Wilkins, John, A discovery of a new world : or a discourse tending to prove, that 'tis probable there may be another Habitable World in the Moon ; with a discourse concerning the Probability of a Passage thither; unto which is added, a discourse concerning a New Planet, tending to prove, that 'tis probable our earth is one of the Planets

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[21.] The Firſt Book. That the MOON May be a WORLD. The Firſt Propoſition, by way of Preface.
[22.] Sed vanus ſtolidis hæc omnia finxerit Error.
[23.] Solis lunæq; labores.
[24.] Cum fruſtra reſonant æra auxiliaria Lunæ.
[25.] Una laboranti poterit ſuccerrere Lunæ.
[26.] Gantus & è cælo poſſunt deducere Lunam.
[27.] Cantus & ſi curru lunam deducere tentant, Et facerent, ſi non æra repulſa ſonant.
[28.] PROP. II. That a Plurality of Worlds doth not contradict any Principle of Reaſon or Faith.
[29.] Æſtuas infelix auguſto limite mundi.
[30.] PROP. III. That the Heavens do not conſiſt of any ſuch pure Matter, which can priviledge them from the like Change and Corruption, as theſe Inferiour, Bodies are liable unto.
[31.] Necnon Oceano paſci phæbumque polumq; Gredimus.
[32.] PROP. IV. That the Moon is a Solid, Compacted, Opacous Body.
[33.] PROP. V. That the Moon hath not any Light of her own.
[34.] PROP. VI. That there is a World in the Moon, bath been the direct Opinion of many Ancient, with ſome Modern Mathematicians, and may probably de deduc’d from the Tenents of others.
[35.] PROP. VII. That thoſe Spots and brighter parts, which by our ſight may be diſtinguiſhed in the Moon, do ſhew the difference betwixt the Sea and Land, in that other World.
[36.] PROP. VIII. The Spots repeſent the Sea, and the brighter parts the Land.
[37.] PROP. IX. That there are high Mountains, deep Vallies, and ſpacious Plains in the Body of the Moon.
[38.] PROP. X. That there is an Atmo-ſphæra, or an Orb of groſs, Vaporous Air, immediately encompaſſing the body of the Moon.
[39.] PROP. XI. That as their World is our Moon, ſo our World is their Moon.
[40.] Provehimur portu, terræque urbeſque recedunt.
[41.] PROP. XII.
[42.] PROP. XIII.
[43.] PROP. XIV.
[44.] FINIS.
[45.] A DISCOURSE Concerning a Rem Planet. Tending to prove That ’tis probable our EARTH is one of the PLANETS. The Second Book. By John Wilkins, late L. Biſhop of Cheſter.
[46.] LONDON: Printed by J. D. for John Gellibrand, at the Golden Ball in St. Paul’s Church-Yard. M.DC.LXXXIV.
[47.] To the Reader.
[48.] PROP. I.
[49.] PROP. II.
[50.] PROP. III.
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            <s xml:id="echoid-s239" xml:space="preserve">
              <pb o="12" file="0024" n="24" rhead="That the Moon may be a World."/>
            brought out where one might ſhew him the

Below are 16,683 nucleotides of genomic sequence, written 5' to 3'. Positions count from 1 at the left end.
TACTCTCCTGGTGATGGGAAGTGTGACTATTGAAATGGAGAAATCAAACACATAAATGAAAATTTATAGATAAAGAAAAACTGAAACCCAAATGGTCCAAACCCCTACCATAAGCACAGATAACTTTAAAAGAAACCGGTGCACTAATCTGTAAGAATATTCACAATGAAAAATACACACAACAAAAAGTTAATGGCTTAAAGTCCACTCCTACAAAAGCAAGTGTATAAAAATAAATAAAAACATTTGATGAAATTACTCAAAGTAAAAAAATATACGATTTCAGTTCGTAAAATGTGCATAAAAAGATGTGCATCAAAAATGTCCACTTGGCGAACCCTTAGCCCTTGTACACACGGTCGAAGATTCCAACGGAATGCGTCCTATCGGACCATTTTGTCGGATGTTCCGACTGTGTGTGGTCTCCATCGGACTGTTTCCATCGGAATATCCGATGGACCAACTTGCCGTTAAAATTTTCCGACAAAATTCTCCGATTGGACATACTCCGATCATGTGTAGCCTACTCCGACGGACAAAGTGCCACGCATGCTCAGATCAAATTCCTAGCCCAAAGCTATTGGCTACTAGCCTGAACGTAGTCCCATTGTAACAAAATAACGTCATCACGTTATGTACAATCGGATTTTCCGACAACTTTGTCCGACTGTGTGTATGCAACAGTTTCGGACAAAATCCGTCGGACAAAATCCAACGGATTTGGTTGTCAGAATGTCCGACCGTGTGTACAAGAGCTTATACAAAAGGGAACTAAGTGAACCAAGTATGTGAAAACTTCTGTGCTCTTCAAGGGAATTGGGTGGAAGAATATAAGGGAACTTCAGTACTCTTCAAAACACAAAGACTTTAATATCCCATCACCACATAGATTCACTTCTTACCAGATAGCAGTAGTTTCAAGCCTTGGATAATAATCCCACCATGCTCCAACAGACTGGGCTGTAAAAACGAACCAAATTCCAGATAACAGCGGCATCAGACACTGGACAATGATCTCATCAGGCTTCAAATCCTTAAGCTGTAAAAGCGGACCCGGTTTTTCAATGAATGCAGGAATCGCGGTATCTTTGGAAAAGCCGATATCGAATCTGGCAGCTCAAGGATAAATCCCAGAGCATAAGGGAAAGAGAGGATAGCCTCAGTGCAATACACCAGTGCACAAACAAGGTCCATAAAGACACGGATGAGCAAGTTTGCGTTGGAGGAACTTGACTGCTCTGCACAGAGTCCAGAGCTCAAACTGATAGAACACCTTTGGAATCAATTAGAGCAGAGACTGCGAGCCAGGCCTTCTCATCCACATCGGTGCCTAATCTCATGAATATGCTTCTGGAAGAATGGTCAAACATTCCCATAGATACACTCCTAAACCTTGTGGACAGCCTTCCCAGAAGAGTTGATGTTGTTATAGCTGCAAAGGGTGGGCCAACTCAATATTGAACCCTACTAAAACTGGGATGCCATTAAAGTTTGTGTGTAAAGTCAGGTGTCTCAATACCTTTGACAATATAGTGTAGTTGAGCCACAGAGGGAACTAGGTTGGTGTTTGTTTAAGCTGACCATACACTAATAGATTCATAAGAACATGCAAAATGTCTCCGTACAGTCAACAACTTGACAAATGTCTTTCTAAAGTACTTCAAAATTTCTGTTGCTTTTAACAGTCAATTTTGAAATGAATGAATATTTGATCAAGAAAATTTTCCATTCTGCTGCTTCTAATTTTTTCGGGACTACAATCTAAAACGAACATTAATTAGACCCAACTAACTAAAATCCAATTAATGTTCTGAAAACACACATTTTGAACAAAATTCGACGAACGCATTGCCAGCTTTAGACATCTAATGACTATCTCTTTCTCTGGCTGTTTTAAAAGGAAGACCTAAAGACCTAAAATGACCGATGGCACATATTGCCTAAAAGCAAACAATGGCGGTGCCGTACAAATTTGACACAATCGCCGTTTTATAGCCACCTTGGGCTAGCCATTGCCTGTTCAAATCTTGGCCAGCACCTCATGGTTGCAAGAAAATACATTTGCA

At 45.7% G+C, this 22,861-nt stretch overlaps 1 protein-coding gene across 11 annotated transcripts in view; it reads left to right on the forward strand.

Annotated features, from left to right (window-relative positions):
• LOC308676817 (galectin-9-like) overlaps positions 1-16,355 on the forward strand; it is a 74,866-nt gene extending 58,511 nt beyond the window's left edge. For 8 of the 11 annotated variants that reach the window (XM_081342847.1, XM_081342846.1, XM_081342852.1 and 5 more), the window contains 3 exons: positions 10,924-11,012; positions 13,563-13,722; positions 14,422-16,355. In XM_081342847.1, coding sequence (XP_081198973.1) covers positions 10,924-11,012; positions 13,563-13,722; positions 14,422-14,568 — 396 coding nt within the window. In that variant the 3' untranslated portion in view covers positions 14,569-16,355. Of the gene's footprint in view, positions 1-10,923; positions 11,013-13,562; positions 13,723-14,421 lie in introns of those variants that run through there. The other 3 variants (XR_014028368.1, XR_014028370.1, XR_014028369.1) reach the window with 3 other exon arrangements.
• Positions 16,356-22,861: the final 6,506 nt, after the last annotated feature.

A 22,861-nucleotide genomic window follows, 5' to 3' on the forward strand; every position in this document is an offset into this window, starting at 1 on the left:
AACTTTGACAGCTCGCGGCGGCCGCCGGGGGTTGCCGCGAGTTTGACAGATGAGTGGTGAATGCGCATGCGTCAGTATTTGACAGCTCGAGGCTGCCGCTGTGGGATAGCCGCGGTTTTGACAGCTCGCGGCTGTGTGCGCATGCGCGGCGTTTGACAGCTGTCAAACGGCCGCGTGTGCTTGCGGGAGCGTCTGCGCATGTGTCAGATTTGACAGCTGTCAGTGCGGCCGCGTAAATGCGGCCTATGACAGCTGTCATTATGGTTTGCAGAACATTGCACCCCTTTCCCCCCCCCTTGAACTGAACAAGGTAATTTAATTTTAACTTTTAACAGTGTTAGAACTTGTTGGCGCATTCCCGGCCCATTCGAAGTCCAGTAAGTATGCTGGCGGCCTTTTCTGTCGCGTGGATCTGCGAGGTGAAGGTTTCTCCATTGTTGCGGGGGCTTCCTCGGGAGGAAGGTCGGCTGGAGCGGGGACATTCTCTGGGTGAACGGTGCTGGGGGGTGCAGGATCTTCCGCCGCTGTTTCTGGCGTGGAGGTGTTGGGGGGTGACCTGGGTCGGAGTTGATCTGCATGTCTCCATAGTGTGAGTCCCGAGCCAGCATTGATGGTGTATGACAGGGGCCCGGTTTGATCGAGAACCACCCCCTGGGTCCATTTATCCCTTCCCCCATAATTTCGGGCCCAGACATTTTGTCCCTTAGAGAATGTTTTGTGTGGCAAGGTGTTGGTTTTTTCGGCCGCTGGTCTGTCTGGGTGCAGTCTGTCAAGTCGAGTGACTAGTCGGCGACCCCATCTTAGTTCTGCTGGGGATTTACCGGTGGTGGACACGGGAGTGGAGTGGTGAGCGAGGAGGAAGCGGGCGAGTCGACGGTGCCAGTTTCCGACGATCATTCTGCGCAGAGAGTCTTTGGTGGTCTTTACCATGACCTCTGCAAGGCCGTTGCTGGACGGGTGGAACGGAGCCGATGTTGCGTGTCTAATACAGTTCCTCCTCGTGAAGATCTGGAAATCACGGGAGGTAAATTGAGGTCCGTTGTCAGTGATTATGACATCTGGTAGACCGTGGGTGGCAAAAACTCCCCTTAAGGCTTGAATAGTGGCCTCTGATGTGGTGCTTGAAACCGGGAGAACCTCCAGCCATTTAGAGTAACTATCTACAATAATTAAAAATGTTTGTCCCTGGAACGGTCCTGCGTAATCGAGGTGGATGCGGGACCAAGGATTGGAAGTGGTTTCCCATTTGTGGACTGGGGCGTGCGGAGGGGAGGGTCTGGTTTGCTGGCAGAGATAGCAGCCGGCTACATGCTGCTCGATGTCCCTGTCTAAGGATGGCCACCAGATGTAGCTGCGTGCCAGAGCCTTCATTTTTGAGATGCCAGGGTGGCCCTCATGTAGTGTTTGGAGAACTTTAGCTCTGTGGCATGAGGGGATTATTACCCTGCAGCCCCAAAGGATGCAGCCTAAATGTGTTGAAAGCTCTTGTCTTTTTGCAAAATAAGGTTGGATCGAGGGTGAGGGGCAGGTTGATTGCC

great Ocean, telling him the quality of that
            Water, that it is brackiſh, ſalt, and not pota-
            ble, and yet there were many vaſt Creatures
            of all Forms living in it, which make uſe of
            that water as we do of the Air, queſtionleſs
            he would laugh at all this, as being monſtrous
            Lies and Fables, without any colur of Truth.
            <s xml:id="echoid-s240" xml:space="preserve">Juſt ſo will this Truth, which I now deliver,
            appear unto others; </s>
            <s xml:id="echoid-s241" xml:space="preserve">becauſe we never dreamt
            of any ſuch matter as a World in the Moon; </s>
            <s xml:id="echoid-s242" xml:space="preserve">
            becauſe the State of that place hath as yet been
            vail'd from our Knowledge, therefore we can
            ſcarcely aſſent to any ſuch matter. </s>
            <s xml:id="echoid-s243" xml:space="preserve">Things
            are very hardly received which are altogether
            ſtrange to our Thoughts and our Senſes. </s>
            <s xml:id="echoid-s244" xml:space="preserve">
            The Soul may with leſs difficulty be brought
            to believe any abſurdity, when as it has for-
            merly been acquainted with ſome Colours and
            Probabilities for it; </s>
            <s xml:id="echoid-s245" xml:space="preserve">but when a new, and un-
            heard of Truth ſhall come before it, though it
            have good Grounds and Reaſons, yet the un-
            derſtanding is aſraid of it as a ſtranger, and
            dares not admit it into his Belief, without a
            great deal of Reluctancy and Tryal. </s>
            <s xml:id="echoid-s246" xml:space="preserve">And be-
            ſides, things that are not manifeſted to the
            Senſes, are not aſſented unto without ſome
            Labour of Mind, ſome Travel and Diſcourſe
            of the underſtanding; </s>
            <s xml:id="echoid-s247" xml:space="preserve">and many lazy Souls
            had rather quietly repoſe themſelves in an eaſie
            Errour, than take Pains to ſearch out the
            Truth. </s>
            <s xml:id="echoid-s248" xml:space="preserve">The ſtrangeneſs then of this Opinion
            which I now deliver, will be a great hindrance
            to its belief, but this is not to be reſpected by
            reaſon it cannot be helped. </s>
            <s xml:id="echoid-s249" xml:space="preserve">I have ſtood </s>